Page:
Mealworms Eat Styrofoam

Recently, I read a Stanford study where they fed styrofoam to mealworms and they actually ate it! This is very exciting news as polystyrene is slow to biodegrade and it’s widely used throughout the world. Rob Jordan reports on the study co-authored by Wei-Min Wu through Stanford News Service that “within 24 hours, they excreted the bulk of the remaining plastic as biodegraded fragments that look similar to tiny rabbit droppings. Mealworms fed a steady diet of Styrofoam were as healthy as those eating a normal diet, Wu said, and their waste appeared to be safe to use as soil for crops.”

Well, since I have meal worms and some styrofoam….

Can confirm. Meal worms do, in fact, eat styrofoam! In the first half of the video, you can see the little chew tracks on the styrofoam. Then, a shot 4 days later shows how much they’ve eaten hollowing it out. This was just with a few pieces in the bin on top of a bed of organic chicken feed. They had choices and some of them chose the styrofoam. I am definitely going keep feeding them more and will try a whole bin with only styrofoam as the feed source. Probably should toss some styrofoam in with the crickets and see what happens! Insects and microbes are awesome.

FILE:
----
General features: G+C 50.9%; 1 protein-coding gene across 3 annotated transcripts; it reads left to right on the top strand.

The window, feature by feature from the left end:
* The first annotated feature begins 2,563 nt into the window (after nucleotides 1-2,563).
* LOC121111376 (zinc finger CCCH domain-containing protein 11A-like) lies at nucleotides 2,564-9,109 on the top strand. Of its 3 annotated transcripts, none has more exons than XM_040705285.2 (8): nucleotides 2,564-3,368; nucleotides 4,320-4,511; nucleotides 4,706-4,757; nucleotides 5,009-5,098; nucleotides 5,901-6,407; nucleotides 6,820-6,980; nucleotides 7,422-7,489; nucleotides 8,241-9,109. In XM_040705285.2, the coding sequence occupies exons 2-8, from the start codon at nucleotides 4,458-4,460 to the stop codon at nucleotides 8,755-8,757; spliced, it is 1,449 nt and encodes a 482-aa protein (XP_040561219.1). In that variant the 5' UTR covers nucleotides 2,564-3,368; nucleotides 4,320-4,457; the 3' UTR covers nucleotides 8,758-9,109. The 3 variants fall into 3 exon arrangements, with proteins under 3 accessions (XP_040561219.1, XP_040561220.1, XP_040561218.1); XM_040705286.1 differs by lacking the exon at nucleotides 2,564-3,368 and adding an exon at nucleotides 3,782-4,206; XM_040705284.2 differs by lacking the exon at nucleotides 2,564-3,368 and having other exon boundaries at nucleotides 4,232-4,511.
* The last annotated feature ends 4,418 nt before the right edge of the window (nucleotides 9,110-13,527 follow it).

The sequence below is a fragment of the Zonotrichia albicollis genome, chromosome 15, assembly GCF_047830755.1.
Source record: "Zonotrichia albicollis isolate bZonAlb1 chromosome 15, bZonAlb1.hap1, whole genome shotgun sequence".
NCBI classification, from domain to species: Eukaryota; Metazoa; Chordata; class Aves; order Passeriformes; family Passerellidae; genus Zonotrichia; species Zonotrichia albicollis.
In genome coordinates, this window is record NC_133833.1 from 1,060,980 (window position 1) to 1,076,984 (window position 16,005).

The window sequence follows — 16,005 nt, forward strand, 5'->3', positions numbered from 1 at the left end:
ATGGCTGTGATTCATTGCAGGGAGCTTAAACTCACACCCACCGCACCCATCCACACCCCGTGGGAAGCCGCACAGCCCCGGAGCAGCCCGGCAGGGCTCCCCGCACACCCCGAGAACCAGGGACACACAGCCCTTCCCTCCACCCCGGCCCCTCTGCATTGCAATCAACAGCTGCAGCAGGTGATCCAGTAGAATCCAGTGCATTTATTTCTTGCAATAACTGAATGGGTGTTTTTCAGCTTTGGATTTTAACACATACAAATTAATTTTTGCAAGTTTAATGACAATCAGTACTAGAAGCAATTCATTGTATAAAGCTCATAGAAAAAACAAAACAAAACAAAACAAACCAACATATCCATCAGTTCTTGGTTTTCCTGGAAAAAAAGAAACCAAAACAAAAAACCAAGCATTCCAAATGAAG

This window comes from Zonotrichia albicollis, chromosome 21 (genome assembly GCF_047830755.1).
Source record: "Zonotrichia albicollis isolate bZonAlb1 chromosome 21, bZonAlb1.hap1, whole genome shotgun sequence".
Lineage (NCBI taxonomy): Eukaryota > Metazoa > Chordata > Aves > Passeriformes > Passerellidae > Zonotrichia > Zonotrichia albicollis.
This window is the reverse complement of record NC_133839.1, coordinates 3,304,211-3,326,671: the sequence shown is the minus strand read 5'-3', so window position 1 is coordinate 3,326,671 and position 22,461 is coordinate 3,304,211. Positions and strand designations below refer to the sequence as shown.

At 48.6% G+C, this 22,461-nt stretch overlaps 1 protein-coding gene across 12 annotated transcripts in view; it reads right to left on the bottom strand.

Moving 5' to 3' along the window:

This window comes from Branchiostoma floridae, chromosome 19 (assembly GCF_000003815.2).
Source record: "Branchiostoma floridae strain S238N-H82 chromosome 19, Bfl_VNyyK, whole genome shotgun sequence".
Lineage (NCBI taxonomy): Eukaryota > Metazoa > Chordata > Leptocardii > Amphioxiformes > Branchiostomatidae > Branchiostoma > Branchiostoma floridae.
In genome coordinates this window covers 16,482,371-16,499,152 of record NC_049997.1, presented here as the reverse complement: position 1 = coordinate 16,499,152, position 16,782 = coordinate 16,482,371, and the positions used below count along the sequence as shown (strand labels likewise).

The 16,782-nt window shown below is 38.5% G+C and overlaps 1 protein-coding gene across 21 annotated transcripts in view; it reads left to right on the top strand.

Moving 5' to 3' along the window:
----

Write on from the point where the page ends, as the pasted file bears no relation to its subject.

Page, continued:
Cricket Numbers

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So far, the crickets have been pretty successful. I’ve been building the colony and harvesting here and there, but mostly, trying to get the numbers up to have consistent harvests. Before I knew the dehydration problem was happening, I was getting about 66 grams per bin. I believe that number is kind of low as my production methods were still kind of rough. Now that I have the premature dehydration figured out, the bins are chock full of crickets. At least, it sure looks like there are more crickets in the bins at this point. So lets say I get about 3 or 4 ounces per bin. Gosh I hope my math is correct here… Most fish foods are around 32% protein. If you take 32% of 16 ounces, that is 5.12 ounces of protein needed to make one pound of fish food. My fish are eating about a pound a day.

Crickets are 60% protein as dry meal so I need about 8.2 ounces of cricket to get the 5.12 ounces of protein to make 32% protein fish food.

I need to harvest about 2 bins per day to keep up with demand. With a 6 week life cycle, that means I need 84 bins up and running to stay afloat. I believe I can shorten that cycle a bit by having breeding pods to sort of crank out the babies. That’s the next step. But working with what I know, this is totally doable and not a huge amount of work to do.

These numbers reflect only crickets as the protein source. I plan to add spirulina into the mix, but I’ve been feeding it to the crickets! I am going to expand spirulina production to a couple large troughs to have enough for everyone. I will also supplement the fish food making with worms and when the soldier fly larvae start producing, there should be enough protein to start working on different blends. It will be exciting to see how the fish and poultry perform.

Monterey Bay Aquarium Behind the Scenes Visit